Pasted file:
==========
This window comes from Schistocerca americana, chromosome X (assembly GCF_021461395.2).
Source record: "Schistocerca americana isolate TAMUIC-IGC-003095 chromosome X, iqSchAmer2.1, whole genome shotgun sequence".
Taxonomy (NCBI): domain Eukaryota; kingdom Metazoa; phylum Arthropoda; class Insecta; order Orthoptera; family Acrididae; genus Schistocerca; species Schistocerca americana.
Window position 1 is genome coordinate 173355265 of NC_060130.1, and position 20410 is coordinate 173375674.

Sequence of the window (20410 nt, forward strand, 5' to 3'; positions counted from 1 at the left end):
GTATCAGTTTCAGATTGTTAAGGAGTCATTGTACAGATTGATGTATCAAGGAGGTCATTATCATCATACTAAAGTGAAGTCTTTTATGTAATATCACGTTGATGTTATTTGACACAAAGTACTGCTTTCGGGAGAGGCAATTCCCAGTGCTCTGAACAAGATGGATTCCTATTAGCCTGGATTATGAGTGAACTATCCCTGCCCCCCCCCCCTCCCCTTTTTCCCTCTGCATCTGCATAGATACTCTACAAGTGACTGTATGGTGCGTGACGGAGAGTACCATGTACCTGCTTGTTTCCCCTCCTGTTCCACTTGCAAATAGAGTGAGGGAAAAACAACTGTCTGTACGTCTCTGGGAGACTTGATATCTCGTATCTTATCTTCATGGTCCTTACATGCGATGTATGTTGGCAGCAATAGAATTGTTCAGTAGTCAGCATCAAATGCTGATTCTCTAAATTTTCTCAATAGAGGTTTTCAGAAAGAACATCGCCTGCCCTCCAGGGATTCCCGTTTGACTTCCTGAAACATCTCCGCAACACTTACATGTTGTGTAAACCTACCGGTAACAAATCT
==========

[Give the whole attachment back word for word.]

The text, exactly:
This window comes from Schistocerca americana, chromosome X (assembly GCF_021461395.2).
Source record: "Schistocerca americana isolate TAMUIC-IGC-003095 chromosome X, iqSchAmer2.1, whole genome shotgun sequence".
Taxonomy (NCBI): domain Eukaryota; kingdom Metazoa; phylum Arthropoda; class Insecta; order Orthoptera; family Acrididae; genus Schistocerca; species Schistocerca americana.
Window position 1 is genome coordinate 173355265 of NC_060130.1, and position 20410 is coordinate 173375674.

Sequence of the window (20410 nt, forward strand, 5' to 3'; positions counted from 1 at the left end):
GTATCAGTTTCAGATTGTTAAGGAGTCATTGTACAGATTGATGTATCAAGGAGGTCATTATCATCATACTAAAGTGAAGTCTTTTATGTAATATCACGTTGATGTTATTTGACACAAAGTACTGCTTTCGGGAGAGGCAATTCCCAGTGCTCTGAACAAGATGGATTCCTATTAGCCTGGATTATGAGTGAACTATCCCTGCCCCCCCCCCCTCCCCTTTTTCCCTCTGCATCTGCATAGATACTCTACAAGTGACTGTATGGTGCGTGACGGAGAGTACCATGTACCTGCTTGTTTCCCCTCCTGTTCCACTTGCAAATAGAGTGAGGGAAAAACAACTGTCTGTACGTCTCTGGGAGACTTGATATCTCGTATCTTATCTTCATGGTCCTTACATGCGATGTATGTTGGCAGCAATAGAATTGTTCAGTAGTCAGCATCAAATGCTGATTCTCTAAATTTTCTCAATAGAGGTTTTCAGAAAGAACATCGCCTGCCCTCCAGGGATTCCCGTTTGACTTCCTGAAACATCTCCGCAACACTTACATGTTGTGTAAACCTACCGGTAACAAATCT